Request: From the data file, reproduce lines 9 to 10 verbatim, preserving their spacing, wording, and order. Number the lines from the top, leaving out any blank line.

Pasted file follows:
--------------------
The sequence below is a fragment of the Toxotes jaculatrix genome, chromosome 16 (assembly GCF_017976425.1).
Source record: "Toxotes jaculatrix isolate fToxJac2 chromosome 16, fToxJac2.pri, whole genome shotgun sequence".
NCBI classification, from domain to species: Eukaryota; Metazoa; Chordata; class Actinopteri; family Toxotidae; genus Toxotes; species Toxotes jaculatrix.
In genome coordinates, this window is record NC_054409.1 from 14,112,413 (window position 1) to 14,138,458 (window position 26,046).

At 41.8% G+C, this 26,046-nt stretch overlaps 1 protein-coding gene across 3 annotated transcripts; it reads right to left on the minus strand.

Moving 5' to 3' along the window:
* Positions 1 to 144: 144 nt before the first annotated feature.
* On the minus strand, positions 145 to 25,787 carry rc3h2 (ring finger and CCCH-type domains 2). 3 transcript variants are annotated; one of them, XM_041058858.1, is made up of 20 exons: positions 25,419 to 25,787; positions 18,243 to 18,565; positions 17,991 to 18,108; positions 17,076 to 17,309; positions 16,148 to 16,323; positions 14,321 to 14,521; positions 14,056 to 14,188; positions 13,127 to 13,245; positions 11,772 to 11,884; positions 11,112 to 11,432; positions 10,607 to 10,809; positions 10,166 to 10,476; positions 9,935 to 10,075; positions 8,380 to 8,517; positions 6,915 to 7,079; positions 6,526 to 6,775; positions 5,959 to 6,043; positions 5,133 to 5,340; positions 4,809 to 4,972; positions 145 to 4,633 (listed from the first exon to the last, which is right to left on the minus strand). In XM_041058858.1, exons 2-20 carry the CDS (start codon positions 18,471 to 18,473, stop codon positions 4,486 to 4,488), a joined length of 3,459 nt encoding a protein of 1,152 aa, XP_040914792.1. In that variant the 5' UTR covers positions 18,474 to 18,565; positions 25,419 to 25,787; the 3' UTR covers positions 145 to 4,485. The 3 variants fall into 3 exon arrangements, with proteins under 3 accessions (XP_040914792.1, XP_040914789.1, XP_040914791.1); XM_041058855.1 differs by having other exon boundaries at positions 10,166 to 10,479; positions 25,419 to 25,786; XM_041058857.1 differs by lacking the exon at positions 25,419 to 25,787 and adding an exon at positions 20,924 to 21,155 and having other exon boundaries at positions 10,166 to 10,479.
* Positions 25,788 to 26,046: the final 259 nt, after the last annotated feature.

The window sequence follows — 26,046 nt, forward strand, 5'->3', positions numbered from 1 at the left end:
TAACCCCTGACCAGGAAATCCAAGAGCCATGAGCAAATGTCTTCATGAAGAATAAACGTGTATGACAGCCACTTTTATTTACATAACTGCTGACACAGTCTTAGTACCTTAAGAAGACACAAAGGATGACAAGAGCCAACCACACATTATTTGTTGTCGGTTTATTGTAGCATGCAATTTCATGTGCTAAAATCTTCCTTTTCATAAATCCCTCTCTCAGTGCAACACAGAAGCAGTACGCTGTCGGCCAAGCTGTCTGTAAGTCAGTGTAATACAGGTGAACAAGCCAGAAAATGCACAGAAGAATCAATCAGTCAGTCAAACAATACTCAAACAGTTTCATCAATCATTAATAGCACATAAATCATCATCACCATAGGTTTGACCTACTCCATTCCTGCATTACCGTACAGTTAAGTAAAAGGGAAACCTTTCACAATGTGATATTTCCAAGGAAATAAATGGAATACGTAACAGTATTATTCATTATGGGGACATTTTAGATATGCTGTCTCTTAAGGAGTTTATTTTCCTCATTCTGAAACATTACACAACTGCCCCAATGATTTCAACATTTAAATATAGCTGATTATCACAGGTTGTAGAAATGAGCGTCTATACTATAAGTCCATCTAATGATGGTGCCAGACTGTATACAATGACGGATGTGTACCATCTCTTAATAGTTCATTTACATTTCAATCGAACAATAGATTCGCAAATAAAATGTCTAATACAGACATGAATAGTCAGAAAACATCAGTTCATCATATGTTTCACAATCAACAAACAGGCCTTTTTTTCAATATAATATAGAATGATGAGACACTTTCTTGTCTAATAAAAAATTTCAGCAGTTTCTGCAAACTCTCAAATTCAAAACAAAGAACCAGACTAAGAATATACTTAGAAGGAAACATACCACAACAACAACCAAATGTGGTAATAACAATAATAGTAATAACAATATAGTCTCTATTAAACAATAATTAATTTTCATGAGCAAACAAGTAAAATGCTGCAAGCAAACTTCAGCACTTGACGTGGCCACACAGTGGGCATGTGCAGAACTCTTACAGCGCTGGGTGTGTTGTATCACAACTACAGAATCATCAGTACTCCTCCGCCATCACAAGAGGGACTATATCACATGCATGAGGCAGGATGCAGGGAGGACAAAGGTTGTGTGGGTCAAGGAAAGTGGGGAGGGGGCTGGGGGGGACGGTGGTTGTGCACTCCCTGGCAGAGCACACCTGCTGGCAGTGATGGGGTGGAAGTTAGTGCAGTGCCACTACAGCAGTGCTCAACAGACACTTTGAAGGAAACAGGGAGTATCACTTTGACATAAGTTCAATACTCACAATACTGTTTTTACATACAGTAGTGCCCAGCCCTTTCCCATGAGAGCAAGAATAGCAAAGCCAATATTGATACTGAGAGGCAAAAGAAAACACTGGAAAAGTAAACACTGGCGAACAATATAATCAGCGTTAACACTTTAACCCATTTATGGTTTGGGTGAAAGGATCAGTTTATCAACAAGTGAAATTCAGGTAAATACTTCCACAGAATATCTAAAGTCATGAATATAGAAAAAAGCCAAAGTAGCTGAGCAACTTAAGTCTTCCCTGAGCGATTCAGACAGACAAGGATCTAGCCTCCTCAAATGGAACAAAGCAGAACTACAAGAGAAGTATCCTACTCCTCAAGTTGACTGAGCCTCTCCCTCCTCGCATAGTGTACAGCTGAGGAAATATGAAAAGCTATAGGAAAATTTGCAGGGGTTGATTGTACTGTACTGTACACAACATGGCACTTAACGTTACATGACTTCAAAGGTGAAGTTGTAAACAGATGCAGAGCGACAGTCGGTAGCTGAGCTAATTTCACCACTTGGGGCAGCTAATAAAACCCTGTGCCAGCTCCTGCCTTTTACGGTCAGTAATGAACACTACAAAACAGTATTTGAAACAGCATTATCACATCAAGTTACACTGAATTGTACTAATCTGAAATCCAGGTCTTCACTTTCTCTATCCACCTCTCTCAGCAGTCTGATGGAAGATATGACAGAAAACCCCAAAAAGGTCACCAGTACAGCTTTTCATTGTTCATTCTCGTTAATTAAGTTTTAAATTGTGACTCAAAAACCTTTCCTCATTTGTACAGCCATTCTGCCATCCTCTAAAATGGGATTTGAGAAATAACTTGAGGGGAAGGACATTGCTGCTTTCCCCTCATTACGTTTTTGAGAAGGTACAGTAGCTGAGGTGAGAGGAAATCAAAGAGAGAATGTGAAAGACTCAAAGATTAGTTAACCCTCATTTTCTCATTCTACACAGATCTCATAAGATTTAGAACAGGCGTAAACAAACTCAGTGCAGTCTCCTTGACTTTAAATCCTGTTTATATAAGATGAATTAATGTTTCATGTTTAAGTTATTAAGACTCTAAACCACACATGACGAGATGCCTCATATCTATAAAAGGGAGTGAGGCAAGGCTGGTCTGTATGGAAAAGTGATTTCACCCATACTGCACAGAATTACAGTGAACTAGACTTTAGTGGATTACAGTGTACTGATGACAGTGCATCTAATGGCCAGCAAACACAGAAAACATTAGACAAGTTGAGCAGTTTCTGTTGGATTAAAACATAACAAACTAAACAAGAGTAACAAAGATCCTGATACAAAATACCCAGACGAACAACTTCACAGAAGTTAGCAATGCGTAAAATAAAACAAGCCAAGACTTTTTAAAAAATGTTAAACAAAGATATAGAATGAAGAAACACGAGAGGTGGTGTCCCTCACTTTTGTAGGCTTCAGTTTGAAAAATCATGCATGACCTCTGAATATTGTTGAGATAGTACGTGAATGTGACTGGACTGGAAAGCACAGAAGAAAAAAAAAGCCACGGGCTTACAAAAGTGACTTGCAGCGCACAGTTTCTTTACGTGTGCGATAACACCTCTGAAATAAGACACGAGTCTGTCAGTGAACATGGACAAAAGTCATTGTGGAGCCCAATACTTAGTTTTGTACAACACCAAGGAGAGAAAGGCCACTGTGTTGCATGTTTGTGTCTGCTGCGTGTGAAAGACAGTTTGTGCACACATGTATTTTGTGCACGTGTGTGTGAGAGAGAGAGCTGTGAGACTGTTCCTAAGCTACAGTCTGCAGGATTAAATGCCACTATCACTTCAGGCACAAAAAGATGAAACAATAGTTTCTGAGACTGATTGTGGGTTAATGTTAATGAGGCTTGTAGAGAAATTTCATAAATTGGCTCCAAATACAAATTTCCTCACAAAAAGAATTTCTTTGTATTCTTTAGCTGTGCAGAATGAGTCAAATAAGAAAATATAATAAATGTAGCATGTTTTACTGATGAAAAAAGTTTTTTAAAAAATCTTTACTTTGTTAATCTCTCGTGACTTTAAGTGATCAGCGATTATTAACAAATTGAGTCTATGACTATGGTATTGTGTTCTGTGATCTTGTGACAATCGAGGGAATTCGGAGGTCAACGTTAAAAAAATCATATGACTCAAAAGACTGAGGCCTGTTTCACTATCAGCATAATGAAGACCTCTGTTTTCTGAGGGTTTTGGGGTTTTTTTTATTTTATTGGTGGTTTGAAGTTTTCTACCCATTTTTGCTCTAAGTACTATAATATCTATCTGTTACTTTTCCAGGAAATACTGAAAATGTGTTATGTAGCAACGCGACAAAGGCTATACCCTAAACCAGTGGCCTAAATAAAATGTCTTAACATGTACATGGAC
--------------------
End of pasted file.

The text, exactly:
* Positions 25,788 to 26,046: the final 259 nt, after the last annotated feature.

The window sequence follows — 26,046 nt, forward strand, 5'->3', positions numbered from 1 at the left end: